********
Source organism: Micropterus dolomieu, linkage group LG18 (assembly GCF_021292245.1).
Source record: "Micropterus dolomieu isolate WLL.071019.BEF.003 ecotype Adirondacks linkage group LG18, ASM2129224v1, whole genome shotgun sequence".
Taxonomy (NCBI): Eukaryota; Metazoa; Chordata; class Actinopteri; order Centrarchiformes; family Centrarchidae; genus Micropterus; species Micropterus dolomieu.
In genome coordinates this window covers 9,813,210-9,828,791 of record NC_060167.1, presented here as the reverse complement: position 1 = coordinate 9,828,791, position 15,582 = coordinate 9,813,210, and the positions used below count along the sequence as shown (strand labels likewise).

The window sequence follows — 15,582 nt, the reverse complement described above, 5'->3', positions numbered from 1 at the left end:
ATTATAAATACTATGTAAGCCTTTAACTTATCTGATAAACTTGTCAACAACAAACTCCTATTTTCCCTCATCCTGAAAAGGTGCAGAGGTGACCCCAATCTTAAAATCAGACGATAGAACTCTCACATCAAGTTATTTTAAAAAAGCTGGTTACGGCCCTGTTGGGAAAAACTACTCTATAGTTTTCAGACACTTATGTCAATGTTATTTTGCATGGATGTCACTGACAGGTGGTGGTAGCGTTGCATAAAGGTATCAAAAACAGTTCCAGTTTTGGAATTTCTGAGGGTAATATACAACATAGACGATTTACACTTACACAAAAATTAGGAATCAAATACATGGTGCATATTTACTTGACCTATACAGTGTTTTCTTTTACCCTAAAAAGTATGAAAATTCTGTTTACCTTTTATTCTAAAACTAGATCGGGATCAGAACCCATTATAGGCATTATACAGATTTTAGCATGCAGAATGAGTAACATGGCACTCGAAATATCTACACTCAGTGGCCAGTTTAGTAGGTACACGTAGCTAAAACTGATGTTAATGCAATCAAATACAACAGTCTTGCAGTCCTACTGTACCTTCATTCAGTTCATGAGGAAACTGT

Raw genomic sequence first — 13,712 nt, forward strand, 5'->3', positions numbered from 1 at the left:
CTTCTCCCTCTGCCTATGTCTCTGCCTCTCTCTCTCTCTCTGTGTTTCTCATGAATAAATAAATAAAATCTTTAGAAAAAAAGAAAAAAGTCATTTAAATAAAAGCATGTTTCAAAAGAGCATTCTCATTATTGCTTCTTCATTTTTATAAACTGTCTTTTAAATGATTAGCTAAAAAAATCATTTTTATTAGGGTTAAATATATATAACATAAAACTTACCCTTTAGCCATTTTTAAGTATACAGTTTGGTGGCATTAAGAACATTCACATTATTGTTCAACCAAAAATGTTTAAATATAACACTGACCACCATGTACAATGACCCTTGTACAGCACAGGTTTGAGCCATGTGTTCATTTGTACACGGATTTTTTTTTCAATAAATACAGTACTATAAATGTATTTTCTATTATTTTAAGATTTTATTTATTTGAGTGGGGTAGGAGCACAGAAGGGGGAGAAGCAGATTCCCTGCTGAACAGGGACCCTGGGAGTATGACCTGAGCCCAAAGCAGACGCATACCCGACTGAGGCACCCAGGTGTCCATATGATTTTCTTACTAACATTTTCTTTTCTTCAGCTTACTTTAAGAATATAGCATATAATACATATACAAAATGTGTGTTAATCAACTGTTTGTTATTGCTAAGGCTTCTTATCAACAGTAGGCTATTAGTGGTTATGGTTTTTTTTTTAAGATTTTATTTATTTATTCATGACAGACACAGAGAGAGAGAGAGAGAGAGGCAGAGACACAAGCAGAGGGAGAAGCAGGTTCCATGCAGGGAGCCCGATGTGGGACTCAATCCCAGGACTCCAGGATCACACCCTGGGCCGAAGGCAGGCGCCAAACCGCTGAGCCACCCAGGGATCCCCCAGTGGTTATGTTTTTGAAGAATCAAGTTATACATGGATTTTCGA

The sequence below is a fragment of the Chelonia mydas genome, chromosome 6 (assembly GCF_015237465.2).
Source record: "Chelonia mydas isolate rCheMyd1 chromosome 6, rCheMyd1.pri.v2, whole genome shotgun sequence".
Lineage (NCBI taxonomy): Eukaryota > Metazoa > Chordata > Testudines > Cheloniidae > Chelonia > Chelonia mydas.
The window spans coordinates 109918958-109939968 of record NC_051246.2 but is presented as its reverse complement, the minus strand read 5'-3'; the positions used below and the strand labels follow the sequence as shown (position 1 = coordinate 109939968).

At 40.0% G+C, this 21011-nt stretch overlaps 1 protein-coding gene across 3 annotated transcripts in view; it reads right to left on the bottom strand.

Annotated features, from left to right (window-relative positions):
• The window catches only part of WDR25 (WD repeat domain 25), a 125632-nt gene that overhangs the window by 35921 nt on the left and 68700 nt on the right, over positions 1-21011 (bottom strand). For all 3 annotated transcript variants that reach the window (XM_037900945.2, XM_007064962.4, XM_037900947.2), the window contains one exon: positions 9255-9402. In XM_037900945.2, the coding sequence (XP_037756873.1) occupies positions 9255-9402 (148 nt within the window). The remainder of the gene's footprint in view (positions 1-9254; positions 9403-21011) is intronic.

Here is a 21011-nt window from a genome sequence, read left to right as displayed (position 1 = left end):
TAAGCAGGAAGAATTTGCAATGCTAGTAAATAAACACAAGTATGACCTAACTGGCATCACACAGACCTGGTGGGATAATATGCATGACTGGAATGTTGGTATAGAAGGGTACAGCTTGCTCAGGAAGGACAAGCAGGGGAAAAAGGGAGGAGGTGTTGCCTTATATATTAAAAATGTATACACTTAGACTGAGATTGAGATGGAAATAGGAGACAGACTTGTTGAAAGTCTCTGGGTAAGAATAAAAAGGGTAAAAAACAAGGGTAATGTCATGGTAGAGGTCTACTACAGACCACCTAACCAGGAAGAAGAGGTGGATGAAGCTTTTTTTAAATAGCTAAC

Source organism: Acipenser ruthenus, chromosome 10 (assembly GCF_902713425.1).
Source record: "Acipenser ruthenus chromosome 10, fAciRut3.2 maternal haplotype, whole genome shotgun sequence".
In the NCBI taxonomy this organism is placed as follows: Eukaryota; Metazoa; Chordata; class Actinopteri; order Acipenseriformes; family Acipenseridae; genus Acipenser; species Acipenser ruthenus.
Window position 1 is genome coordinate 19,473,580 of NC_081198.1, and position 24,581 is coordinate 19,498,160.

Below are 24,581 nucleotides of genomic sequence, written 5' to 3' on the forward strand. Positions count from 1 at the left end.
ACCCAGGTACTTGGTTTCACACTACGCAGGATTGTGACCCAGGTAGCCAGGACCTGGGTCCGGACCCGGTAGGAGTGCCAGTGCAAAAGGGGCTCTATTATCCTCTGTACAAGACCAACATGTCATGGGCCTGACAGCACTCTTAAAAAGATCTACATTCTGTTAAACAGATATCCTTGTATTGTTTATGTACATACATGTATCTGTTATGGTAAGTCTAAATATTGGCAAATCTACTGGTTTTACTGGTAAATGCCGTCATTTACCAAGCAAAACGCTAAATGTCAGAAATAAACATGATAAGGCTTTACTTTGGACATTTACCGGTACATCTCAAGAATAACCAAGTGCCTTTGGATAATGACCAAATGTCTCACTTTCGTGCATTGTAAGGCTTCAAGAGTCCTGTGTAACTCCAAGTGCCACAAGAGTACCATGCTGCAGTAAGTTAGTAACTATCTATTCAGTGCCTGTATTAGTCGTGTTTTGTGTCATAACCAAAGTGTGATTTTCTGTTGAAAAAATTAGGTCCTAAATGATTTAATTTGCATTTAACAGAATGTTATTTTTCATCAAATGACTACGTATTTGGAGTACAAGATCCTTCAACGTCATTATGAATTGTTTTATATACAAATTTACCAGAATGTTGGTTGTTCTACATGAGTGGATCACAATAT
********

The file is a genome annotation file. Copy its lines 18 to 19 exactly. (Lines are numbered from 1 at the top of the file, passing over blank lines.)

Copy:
Source organism: Acipenser ruthenus, chromosome 10 (assembly GCF_902713425.1).
Source record: "Acipenser ruthenus chromosome 10, fAciRut3.2 maternal haplotype, whole genome shotgun sequence".